In some respects, the recent LA Times story on teacher effectiveness isn't all that different from my hypothetical story. The authors mumble a few words about problems with the methods it used to rate 6,000 L.A. teachers. They then launch into full-throated advocacy for the approach. They even publish names and pictures of the city's "worst" teachers.
"No one suggests using value-added analysis [of test scores] as the sole measure of a teacher," the authors write. They then proceed to use value-added analysis as the sole measure of 6000 real teachers in real schools. They brand one as "least effective," name him, and print his picture in the paper. Then they supply a database of 6,000 teachers rated solely by test scores. A few words about the limits of value-added measures won't blunt the overall effect of the article. Those teachers have been marked.
The authors note that "ineffective teachers often face no consequences and get no extra help." While I'm pleased that the Times has considered the need to help struggling teachers, I'm sorry to see that thought get swept away so quickly by stronger, darker currents. Regardless of what the authors ...
It is no secret that districts are struggling in the current economic climate. They are looking to cut costs every way they can.
One area worth exploring in cost-cutting debates is energy. With energy costs rising—to say nothing of the environmental impact it is becoming more and more clear that our current sources of energy can have—districts need to take a closer look at how they are using energy.
Louisiana’s St. Tammany Parish Public Schools did. And as a result, this growing district, which currently has 72 facilities and serves about 36,000 students, has saved about six million dollars in utility costs over the past four and a half years. They’ve put that money back into schools, providing resources to help the district maintain its reputation as one of the best in the state. And they’ve received national and state recognition for their work.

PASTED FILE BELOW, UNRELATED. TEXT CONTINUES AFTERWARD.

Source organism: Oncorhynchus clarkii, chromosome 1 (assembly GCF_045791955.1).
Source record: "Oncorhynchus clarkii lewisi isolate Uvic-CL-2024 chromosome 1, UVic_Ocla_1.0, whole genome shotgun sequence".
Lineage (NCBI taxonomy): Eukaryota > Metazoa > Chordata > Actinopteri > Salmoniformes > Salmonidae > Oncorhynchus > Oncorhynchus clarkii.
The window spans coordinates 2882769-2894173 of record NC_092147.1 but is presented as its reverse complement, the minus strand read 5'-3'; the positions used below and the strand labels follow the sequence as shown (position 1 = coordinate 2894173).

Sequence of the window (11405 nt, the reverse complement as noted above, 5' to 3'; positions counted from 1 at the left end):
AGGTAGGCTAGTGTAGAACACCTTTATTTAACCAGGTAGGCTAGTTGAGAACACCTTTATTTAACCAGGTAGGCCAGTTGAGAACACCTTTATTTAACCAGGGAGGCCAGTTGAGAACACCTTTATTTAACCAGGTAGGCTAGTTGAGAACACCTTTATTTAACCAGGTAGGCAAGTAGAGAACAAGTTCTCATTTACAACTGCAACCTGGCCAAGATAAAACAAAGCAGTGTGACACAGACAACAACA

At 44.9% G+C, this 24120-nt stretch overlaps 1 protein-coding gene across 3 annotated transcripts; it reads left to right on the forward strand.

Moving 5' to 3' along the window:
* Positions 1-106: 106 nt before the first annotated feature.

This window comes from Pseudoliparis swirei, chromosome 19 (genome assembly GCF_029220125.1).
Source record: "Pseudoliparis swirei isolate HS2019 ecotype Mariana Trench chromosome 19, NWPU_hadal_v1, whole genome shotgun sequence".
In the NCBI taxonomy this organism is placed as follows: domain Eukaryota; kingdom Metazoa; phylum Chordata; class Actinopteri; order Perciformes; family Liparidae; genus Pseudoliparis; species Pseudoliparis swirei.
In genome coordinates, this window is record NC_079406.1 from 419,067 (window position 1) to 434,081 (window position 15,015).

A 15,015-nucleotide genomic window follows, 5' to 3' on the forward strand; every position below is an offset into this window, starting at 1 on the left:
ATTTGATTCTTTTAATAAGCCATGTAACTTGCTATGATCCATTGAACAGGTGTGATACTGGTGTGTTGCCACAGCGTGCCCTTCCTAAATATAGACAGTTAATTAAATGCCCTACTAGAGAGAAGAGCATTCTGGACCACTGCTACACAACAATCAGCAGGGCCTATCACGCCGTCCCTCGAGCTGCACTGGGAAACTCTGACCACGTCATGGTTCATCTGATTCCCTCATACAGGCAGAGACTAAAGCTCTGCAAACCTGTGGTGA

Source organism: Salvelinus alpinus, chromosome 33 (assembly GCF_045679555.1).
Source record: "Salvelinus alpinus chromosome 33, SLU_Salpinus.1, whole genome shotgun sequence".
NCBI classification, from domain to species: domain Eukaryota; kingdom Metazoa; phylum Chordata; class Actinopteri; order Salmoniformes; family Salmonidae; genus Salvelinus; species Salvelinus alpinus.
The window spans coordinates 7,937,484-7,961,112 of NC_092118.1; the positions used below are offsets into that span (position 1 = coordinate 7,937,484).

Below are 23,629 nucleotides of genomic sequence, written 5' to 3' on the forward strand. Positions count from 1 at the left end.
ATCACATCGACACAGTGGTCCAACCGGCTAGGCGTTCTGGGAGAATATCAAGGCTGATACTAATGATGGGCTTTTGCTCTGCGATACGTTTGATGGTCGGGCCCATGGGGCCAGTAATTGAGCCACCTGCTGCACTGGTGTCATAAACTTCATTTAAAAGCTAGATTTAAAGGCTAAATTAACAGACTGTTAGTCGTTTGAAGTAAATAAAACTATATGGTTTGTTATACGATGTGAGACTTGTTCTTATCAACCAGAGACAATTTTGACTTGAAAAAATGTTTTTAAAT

How did they do it? A comprehensive energy management program. And when we say comprehensive, we mean COMPREHENSIVE. The program includes everything from customized reports for principals on their school’s energy performance (generated by the district’s two energy management tracking systems) to an energy awareness curriculum correlated to the state’s grade-level expectations. Automated lighting and temperature controls to daily reminders of energy saving behaviors in the form of posters, stickers and morning announcements. And much, much more.
Of course, in a time of fiscal crisis, districts may not be able to afford the upfront costs of some of the software and automation that St. Tammany now has. But it is important to note that St. Tammany started this program right after Hurricane Katrina, at a time when they were unable to do more than tell principals to turn off the lights and set thermostats to the lowest possible setting in the winter and the highest in the summer. But those behaviors alone saved the district 7% in energy costs.